With inside sales becoming an increasingly important market — growing 300% faster than traditional outside sales — the role of sales development rep (SDR) has grown into a critical component of company success. It’s no surprise SDRs, the type of inside sales rep responsible for outbound prospecting, typically sit within the greater sales team.
But Gainsight didn’t become the first customer success company projected to reach unicorn status by following the typical path. With $150M in funding and 500 employees worldwide, the majority of the company’s leads come through an unlikely source — Marketing. CMO Anthony Kennada has turned his team into a powerhouse, challenging the traditional org structure by owning sales development. Here’s why your company should consider having SDRs report to Marketing instead of Sales.
Create an invaluable feedback loop
Before joining Marketing, Gainsight’s SDRs were colocated in St. Louis, over a thousand miles away from the Phoenix-based marketing team. Anthony says the decision to move SDRs in-house after combining teams was one of the best he’s ever made. Marketing now has a continuous feedback loop on whether messaging is resonating. The demand generation team sits in on inside sales calls to hear what experts are saying to capture leads. Product marketing holds in-person trainings with SDRs on new features that will improve their pitch. The entire team collaborates to quickly, constantly improve lead generation efforts, and the monthly numbers are proof that it’s working.
Optimize field marketing for sales prospecting
Events have always been a central component of Gainsight’s demand generation strategy, but like many companies, they struggled with getting the sales team to participate in planning and execution. By bringing SDRs into Marketing, Anthony was able to take the burden of both event staffing and prospecting from Sales, and optimize for both. Now, each regional sales VP provides feedback from their territory on where they see gaps and high priority opportunities in the pipeline. In response, Marketing creates targeted events, and SDRs are provided with focused incentive to drive attendees.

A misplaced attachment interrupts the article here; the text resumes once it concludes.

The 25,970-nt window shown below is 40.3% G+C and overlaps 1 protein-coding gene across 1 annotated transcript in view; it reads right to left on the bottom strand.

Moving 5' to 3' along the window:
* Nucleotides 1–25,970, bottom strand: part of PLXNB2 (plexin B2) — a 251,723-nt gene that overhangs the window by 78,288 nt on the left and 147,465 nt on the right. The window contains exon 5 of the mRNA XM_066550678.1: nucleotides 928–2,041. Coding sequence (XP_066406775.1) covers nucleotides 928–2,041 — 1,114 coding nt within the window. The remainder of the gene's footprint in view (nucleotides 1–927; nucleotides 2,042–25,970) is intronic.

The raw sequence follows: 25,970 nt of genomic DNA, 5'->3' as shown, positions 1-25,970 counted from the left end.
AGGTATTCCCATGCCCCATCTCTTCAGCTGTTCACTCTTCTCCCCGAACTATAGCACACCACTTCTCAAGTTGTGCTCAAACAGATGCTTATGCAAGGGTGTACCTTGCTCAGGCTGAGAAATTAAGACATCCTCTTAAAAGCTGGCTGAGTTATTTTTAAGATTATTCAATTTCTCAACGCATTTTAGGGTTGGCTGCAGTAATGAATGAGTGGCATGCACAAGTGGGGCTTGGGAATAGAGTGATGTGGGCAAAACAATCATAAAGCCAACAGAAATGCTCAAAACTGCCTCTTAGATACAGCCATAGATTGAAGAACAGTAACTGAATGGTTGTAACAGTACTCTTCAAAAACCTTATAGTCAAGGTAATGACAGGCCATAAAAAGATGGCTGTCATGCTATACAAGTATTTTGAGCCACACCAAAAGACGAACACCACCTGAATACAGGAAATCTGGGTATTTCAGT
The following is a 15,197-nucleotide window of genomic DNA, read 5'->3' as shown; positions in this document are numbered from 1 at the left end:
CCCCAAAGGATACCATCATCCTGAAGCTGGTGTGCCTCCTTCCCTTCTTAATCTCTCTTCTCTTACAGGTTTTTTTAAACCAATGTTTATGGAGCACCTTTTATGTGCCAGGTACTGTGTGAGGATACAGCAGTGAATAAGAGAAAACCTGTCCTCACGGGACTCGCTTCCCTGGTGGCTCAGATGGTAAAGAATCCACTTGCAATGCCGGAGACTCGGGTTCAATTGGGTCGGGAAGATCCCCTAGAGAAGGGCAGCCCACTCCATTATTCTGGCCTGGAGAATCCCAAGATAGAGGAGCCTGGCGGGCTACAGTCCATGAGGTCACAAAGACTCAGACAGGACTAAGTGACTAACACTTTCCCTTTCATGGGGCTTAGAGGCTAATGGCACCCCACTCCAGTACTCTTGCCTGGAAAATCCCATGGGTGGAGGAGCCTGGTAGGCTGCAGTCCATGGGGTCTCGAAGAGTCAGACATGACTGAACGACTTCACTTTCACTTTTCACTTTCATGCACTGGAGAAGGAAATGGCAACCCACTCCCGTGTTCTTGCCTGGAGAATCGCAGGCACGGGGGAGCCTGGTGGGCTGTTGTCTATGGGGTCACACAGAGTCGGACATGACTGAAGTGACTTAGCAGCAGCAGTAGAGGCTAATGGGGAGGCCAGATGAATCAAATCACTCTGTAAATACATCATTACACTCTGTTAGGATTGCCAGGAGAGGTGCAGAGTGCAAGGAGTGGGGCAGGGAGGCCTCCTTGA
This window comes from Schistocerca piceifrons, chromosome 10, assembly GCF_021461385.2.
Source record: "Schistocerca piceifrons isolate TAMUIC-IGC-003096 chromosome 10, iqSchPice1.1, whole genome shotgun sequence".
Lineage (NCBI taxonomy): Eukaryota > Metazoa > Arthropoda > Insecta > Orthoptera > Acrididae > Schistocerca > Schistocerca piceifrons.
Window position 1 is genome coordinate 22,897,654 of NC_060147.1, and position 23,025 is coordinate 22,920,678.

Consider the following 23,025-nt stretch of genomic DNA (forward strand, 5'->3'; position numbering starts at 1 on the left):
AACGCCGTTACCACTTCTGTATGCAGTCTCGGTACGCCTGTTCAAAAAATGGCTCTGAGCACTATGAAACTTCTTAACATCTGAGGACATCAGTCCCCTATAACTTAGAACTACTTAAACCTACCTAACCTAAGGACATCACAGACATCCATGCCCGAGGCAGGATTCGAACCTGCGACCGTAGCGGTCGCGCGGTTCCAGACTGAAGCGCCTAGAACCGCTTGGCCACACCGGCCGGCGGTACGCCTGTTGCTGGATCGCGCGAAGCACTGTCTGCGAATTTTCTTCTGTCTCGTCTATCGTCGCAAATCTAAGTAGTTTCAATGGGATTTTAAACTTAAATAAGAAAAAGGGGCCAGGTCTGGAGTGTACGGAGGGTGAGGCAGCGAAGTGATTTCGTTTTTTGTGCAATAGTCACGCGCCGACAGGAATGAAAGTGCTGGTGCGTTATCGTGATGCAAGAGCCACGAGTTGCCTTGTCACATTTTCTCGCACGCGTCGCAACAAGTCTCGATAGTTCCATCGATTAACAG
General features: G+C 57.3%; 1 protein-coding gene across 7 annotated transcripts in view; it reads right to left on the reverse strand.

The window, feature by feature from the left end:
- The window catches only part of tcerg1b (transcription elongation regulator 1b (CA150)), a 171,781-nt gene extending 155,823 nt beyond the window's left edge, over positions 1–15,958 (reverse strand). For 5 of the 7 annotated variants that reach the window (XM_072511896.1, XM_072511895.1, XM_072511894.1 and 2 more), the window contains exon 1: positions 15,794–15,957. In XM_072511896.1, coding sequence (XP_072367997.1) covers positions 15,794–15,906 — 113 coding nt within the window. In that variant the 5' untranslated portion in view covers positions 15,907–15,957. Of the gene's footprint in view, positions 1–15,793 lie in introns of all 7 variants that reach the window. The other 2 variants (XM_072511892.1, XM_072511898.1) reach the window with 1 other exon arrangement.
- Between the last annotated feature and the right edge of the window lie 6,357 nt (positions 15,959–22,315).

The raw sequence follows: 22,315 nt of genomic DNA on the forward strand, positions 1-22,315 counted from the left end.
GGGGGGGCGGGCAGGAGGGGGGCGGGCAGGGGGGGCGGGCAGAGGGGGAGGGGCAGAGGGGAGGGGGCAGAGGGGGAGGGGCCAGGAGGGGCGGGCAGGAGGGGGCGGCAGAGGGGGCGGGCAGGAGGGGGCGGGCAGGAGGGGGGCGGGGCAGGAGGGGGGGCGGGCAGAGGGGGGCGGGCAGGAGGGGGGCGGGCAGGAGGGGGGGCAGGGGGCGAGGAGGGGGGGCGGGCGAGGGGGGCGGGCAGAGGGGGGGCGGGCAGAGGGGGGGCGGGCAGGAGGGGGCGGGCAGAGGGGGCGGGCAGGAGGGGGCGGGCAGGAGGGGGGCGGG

Anthony’s currently taking event optimization even further, establishing new ground rules for the SDRs. In exchange for listening to the sales team and targeting their greatest areas of need with events, SDRs will be required to set up a meeting with every registrant — scheduled before, during or within 24 hours of the event. If the meeting falls outside those requirements, the event (and SDR) won’t get attribution for the lead. This means every event will be focused around delivering quality leads to Sales, and Marketing will be rewarded with hard numbers around the ROI of their events.
Dissolve tension over pipeline responsibility
Tension between Marketing and Sales is common, particularly when it comes to leads. Marketing is responsible for demand generation, but when those leads are sent to Sales and don’t convert, accountability can devolve into a blame game. Did Marketing deliver worthless leads, or did Sales do a poor job closing? By aligning SDRs under his team, Anthony’s created a symbiotic relationship with Sales, and allayed confusion over pipeline responsibility. These days, by the time a lead reaches the sales team, it’s been vetted by an SDR whose core responsibility is supporting the sales team by delivering quality opportunities.
Strengthen the bond between teams
Sales is a hard job, and relies heavily on culture to keep the troops motivated. Anthony recognizes this, and that ultimately, SDRs are salespeople who want to work on a sales team. He positions his department as a temporary home for SDRs on their path to promotion. What’s more, he offers the rest of his team as an invaluable resource to help SDRs succeed. Core Marketing acts as a cheerleader and coach for SDRs, providing resources, training, and incentives like contests and swag. This only strengthens the relationship between marketing and sales; by the time an SDR is promoted to Account Executive on the sales team, they’re grateful for Marketing’s help and a bond is in place.